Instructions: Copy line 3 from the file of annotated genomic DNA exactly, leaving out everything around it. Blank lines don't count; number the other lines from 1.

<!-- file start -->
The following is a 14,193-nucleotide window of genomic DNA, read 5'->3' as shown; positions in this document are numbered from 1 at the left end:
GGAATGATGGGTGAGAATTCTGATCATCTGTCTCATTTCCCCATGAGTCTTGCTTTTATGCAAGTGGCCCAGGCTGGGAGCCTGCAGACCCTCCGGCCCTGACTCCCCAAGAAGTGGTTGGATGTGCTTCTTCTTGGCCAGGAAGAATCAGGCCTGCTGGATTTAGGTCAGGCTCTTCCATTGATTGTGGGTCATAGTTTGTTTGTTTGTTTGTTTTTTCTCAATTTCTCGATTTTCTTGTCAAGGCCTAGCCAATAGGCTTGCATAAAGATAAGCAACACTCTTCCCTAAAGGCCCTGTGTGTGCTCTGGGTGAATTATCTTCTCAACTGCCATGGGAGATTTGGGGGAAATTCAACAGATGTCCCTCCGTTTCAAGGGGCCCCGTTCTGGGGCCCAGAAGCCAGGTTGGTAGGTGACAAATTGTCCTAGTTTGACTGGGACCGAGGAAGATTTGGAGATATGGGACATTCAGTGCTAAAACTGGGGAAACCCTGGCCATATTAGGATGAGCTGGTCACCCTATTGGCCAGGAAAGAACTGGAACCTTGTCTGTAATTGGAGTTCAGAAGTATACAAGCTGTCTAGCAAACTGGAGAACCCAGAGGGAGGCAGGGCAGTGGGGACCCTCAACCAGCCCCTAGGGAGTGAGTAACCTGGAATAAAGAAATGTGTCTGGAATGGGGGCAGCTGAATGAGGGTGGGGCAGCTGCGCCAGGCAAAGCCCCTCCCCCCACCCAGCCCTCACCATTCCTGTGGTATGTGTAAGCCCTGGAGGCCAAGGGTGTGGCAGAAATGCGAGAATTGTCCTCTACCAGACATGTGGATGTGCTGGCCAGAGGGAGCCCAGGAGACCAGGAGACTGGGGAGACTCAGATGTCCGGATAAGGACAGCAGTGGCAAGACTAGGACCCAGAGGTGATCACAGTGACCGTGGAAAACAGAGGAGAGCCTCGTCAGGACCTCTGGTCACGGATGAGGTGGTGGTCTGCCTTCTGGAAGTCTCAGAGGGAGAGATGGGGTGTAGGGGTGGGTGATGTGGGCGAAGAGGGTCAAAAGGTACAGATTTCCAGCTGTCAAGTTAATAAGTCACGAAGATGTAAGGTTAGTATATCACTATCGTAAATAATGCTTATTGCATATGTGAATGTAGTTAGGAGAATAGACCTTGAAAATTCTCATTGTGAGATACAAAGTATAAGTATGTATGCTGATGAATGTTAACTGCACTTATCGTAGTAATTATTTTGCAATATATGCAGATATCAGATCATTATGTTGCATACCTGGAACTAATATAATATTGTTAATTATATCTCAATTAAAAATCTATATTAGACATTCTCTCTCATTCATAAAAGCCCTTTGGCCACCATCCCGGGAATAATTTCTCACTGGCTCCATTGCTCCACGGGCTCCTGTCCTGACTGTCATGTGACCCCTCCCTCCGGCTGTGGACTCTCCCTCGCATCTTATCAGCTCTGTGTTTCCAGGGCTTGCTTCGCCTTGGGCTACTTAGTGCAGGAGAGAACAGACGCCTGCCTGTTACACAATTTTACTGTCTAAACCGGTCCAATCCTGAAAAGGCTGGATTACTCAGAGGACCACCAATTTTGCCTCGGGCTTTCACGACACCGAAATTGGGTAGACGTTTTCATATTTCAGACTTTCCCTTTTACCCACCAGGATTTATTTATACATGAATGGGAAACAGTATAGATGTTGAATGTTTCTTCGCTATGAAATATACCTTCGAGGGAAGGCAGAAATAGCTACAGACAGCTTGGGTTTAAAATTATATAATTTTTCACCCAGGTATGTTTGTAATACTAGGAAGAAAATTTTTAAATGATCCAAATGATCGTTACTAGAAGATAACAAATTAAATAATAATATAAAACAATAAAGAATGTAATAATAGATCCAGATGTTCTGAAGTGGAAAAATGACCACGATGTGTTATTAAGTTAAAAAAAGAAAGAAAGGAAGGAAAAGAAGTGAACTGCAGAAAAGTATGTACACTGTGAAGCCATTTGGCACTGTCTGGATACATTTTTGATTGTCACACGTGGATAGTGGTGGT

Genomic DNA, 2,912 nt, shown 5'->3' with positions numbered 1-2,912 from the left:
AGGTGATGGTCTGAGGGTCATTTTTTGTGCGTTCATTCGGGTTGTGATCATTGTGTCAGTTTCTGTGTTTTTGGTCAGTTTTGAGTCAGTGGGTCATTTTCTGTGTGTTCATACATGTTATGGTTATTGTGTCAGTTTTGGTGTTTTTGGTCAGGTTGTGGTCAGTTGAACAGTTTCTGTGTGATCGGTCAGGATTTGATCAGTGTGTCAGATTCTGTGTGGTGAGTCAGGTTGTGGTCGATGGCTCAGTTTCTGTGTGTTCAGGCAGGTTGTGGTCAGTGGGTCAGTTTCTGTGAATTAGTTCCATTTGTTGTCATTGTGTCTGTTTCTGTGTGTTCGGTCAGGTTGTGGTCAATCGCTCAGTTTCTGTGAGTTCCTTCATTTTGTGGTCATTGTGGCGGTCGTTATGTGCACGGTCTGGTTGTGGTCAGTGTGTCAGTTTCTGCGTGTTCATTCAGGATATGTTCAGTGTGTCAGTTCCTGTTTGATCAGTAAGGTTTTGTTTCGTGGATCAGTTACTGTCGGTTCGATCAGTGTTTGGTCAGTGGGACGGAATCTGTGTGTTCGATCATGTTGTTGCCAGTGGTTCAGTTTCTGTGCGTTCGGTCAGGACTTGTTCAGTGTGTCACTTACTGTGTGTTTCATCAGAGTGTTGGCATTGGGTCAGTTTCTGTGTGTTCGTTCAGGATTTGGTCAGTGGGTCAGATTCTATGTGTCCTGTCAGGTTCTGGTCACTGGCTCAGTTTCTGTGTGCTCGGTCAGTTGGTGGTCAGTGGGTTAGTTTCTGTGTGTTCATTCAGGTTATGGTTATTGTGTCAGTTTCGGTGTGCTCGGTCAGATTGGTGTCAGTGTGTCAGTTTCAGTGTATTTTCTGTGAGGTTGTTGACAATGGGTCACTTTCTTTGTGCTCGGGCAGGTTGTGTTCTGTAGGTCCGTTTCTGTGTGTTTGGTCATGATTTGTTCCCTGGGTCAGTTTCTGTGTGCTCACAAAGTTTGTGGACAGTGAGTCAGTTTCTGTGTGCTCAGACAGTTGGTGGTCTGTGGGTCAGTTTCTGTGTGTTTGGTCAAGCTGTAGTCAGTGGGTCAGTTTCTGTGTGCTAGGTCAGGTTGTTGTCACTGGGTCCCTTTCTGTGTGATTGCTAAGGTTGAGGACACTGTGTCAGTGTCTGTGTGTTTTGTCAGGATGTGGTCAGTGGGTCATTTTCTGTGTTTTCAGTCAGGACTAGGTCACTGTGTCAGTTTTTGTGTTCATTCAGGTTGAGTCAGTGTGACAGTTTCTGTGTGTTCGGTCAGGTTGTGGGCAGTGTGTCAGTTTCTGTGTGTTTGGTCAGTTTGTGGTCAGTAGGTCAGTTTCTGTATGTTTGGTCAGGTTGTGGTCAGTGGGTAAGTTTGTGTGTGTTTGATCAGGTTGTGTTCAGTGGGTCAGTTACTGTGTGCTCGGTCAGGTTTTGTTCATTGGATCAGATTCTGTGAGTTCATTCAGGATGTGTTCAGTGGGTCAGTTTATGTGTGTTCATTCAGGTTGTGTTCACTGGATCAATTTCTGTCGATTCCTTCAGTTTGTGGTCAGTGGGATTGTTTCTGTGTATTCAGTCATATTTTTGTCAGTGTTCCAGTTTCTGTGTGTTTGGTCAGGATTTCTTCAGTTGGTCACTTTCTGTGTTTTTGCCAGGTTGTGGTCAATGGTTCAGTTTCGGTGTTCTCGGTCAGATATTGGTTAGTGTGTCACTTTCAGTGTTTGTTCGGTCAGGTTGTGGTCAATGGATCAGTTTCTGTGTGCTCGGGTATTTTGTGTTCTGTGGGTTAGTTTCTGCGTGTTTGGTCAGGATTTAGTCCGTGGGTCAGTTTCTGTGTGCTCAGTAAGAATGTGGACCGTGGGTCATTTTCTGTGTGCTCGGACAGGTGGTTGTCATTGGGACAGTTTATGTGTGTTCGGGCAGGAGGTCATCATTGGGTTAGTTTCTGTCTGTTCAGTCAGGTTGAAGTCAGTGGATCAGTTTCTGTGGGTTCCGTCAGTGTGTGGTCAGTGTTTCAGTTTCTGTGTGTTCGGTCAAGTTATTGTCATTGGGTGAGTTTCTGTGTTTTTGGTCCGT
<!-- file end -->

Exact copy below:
Genomic DNA, 2,912 nt, shown 5'->3' with positions numbered 1-2,912 from the left: